Once epoxy has solidified (in about 20-30 minutes after application), it is a good idea to verify its alignment with respect to the north half housing. To do this, connect ohmmeter to the red and green potentiometer leads (as shown in Figure 4.8.) and rotate the motor cap around the module axis until you notice that the potentiometer readout sharply changes from 0 to ~10-11 kOhm or the other way.
Figure 4.9. Verification of potentiometer alignment
When you find this location (where the potentiometer switches from min to max readout and back) notice the orientation of the motor cap relative to the north half enclosure. You should see the switch occur around the motor cap positions shown in Figures 4.8 and 4.9.

Step 5. Modification of the Plastic Case of AX-12 Servo Motor

Figure 5.1. AX-12 servo motor before customization
This section will guide you through the modification of AX-12 servo before it can be installed into the actuator module. Modification by removing excessive parts of the servo body is required due to low space availability inside of the actuator module. Figure 5.1 shows how AX-12 looks when just pulled out of the box.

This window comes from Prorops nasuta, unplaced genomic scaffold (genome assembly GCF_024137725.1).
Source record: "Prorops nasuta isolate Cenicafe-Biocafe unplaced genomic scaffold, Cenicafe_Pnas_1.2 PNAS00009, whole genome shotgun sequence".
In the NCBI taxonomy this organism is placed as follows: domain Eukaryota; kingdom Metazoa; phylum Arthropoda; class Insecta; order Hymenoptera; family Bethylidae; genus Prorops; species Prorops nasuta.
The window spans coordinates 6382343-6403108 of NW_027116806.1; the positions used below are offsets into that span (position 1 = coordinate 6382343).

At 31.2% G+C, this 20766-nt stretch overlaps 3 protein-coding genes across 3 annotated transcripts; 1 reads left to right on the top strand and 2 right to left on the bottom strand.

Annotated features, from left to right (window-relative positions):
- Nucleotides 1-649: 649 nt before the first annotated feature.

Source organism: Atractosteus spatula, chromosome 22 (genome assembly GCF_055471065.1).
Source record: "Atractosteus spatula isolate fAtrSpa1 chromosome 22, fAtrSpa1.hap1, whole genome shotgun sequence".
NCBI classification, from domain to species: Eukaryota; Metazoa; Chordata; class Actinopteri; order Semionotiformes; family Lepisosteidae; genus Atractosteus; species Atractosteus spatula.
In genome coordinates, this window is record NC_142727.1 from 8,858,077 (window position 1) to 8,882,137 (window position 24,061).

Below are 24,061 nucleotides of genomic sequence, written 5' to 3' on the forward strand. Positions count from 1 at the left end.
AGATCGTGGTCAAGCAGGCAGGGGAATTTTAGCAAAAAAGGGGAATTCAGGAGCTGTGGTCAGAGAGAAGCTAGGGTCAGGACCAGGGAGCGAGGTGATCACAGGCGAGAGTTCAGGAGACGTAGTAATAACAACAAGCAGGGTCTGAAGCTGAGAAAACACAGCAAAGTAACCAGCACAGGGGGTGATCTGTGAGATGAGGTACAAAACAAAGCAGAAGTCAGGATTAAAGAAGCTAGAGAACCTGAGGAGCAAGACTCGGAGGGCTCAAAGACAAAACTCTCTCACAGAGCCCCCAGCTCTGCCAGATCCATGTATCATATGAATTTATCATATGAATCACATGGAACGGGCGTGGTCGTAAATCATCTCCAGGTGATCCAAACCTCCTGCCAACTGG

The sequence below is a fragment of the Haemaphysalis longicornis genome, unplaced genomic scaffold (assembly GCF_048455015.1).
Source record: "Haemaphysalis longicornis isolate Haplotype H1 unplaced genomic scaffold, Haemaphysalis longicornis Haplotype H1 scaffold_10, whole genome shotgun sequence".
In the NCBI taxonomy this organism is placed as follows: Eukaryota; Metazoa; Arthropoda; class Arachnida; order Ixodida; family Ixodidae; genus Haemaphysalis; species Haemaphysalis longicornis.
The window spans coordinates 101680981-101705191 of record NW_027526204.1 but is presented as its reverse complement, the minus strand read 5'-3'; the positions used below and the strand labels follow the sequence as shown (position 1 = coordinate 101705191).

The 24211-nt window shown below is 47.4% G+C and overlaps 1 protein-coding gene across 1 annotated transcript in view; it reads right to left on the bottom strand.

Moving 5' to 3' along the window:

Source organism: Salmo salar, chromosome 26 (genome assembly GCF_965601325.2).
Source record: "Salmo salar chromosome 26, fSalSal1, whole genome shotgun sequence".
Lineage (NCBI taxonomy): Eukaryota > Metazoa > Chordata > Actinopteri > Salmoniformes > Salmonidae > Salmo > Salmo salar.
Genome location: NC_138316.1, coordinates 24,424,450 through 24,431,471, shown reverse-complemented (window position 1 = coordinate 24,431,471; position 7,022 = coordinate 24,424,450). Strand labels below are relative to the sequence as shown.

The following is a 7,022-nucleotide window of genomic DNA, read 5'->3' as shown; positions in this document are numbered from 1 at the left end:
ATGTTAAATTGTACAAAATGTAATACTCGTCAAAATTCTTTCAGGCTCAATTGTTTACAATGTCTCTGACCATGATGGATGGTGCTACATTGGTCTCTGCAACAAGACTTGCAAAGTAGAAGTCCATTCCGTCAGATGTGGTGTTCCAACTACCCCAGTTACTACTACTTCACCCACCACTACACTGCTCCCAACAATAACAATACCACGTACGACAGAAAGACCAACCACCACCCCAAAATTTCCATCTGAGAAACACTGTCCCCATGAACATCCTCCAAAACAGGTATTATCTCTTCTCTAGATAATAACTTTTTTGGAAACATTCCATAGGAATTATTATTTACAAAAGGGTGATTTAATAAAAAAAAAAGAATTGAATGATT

Figure 5.2. AX-12 servo motor taken apart
First, we take the servo apart and remove all internal gears. We need to make modifications only to the main servo body and the gearbox cover. We will not use all of the original parts of AX-12: the lower protective cover, coupling flange, and the long bolts (parts on the left side of Figure 5.2) will not be used.
Figure 5.3. Modifications to the upper part of the AX-12 servo motor body and its cover
Modifications to the main servo body consist in fully removing its front wall and the 0.4" of the front parts of its side walls. The front part of the gearbox cover is also removed. We used a band saw to cut these parts, remember to carefully clear the cut parts from the plastic debris after cutting, as they may interfere with the operation of the gearbox. The gearbox cover is modified by removing the mounting flanges flush with the servo side walls, as well as its front part beyond the output shaft mounting hole to avoid interference with the Molecube bearing.
Figure 5.4. AX-12 servo with modified body inserted into its place in the south half Molecube housing